Rocking Sixties

text and icons by Enrico Morteo
Between socio-economic revolutions, on the one hand, and technological progress, on the other, the 1960s are a turning point of Italian modernity.
While in December 1963 Giulio Natta receives the Nobel Prize for the formula of isotactic polypropylene, a synthetic molecule that opened the way for industrial production of plastic and pushed Italy into the front ranks of worldwide chemistry, in 1968 university students and industrial workers rebel against a society based precisely on the order and discipline of the factory. In a few years the optimism of progress gives way to the dream of utopia and the disenchantment of mass society. While technique is the challenge of the day, Italian design sets out to tame it and make it compatible with the rapid transformations of lifestyles and the collective imaginary. Still connected to the frivolous composure of the 1950s, the Italian home gets overturned and rewritten to match new materials and new appliances that trigger new behaviors and new feelings: everything gets revised, from the way of sitting to the forms of light, from the living room to the kitchen. New objects for completely new lives.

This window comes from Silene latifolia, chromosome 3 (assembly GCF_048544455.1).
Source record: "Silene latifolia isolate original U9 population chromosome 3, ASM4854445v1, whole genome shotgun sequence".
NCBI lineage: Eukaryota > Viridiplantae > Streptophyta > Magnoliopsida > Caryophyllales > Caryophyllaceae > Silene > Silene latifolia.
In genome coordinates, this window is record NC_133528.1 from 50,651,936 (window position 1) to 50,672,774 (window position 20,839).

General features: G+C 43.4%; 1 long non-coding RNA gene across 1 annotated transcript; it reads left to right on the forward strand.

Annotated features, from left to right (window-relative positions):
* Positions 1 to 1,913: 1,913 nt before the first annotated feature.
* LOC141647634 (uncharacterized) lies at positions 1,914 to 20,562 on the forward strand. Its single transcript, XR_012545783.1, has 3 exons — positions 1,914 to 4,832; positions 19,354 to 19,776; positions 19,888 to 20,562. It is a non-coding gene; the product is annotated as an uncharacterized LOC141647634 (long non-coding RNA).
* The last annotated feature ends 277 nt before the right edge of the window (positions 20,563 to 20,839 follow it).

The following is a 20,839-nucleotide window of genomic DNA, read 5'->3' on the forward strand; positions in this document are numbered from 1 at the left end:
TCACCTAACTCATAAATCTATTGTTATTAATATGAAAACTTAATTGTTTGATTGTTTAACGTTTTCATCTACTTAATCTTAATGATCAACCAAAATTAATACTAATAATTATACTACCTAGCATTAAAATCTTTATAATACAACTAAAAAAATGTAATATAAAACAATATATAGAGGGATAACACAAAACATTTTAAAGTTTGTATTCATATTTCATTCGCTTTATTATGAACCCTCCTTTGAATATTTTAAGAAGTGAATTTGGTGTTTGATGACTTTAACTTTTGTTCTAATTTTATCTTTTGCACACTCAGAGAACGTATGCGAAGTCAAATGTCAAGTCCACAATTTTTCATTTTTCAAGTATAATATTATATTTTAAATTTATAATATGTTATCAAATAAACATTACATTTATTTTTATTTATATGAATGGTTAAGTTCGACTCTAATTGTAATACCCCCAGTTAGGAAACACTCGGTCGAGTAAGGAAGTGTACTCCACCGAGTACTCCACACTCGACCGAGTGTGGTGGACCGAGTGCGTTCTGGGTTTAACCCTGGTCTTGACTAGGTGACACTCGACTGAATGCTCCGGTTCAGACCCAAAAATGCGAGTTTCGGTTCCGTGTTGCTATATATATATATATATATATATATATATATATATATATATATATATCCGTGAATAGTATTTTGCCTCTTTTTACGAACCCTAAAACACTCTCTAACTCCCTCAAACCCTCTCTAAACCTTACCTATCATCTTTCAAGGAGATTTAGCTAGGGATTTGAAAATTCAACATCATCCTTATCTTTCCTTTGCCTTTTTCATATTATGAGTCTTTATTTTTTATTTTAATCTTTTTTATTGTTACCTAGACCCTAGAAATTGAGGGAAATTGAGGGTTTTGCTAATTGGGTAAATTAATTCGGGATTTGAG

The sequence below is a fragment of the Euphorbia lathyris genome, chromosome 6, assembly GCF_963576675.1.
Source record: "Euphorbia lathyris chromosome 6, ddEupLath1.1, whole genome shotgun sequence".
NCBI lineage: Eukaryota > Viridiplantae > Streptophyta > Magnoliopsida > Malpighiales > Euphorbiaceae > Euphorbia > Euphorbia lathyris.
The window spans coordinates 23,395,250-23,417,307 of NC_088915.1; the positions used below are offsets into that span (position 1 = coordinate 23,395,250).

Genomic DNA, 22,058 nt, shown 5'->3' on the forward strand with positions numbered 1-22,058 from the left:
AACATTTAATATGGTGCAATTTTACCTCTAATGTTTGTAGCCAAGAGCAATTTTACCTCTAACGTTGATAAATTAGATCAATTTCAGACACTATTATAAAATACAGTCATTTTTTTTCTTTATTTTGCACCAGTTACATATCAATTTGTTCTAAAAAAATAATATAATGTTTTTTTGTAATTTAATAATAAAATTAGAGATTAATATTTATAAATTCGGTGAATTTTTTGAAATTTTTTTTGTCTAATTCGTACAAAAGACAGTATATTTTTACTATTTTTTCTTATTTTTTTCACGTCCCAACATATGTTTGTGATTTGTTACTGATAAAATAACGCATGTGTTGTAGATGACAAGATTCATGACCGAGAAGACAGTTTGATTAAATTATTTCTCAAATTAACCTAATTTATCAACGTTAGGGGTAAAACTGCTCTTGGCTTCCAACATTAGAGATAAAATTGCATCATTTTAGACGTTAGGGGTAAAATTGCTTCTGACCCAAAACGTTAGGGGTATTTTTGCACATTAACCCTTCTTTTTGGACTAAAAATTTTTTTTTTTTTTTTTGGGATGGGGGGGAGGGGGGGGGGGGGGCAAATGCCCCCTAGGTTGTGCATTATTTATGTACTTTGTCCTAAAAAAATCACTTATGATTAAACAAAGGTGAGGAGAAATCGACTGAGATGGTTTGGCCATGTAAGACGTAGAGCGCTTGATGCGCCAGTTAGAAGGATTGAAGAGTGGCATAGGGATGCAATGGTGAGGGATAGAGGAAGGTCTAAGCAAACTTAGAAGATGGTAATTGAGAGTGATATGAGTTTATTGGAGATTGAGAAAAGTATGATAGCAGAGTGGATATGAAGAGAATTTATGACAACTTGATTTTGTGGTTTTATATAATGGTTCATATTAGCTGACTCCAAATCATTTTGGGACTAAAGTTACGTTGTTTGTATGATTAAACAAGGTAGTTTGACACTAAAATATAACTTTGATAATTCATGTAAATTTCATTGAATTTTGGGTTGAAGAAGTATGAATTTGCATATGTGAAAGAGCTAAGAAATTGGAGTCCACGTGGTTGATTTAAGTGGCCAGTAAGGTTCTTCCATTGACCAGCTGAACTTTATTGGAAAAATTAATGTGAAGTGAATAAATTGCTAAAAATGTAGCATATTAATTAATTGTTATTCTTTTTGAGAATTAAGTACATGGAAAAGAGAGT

Everything has to be modern. Plastic, until yesterday used to imitate more precious materials at a lower price, takes on a precise identity made of appropriate geometries, bright colors, unexpected softness. Telephones, radios, washing machines and televisions find new central roles in the home. Not even wood is left out of the tumult, worked in colors and with a simplicity of lines that reveal its hidden modernity.

But the illusion of good, optimistic technology is soon shattered by radical protests against an industrialized, alienating and capitalist society. Before the years of violence, the “anni di piombo” lower their gray curtain, Italian design invents a revolution done with irony and wit. A playful experimental territory, the Italian home fills up with inflatable chairs, shaped polyurethane, colorful swellings, artistic spatial distortions, cheerful illusions that society might change starting with the private sphere and with individual behaviors. With courage, Italian companies face up to the provocations, but at the same time they experiment with component systems that take the idea of freedom back into controllable rules, for serial reproduction.

Between rules and protest, Italian design approaches the 1970s with an extraordinary wealth of proposals and research. A wealth Emilio Ambasz photographs with precision in the exhibition “Italy: The New Domestic Landscape,” opened in June 1972 at MoMA New York.

Bearing witness to dreams and hopes, doubts and certainties, the exhibition presents a design suspended between the tenets of the modern and the unknowns of a post-modernity already just around the corner: the ingredients that would fuel many of the experiences of the decades to follow have already been called into play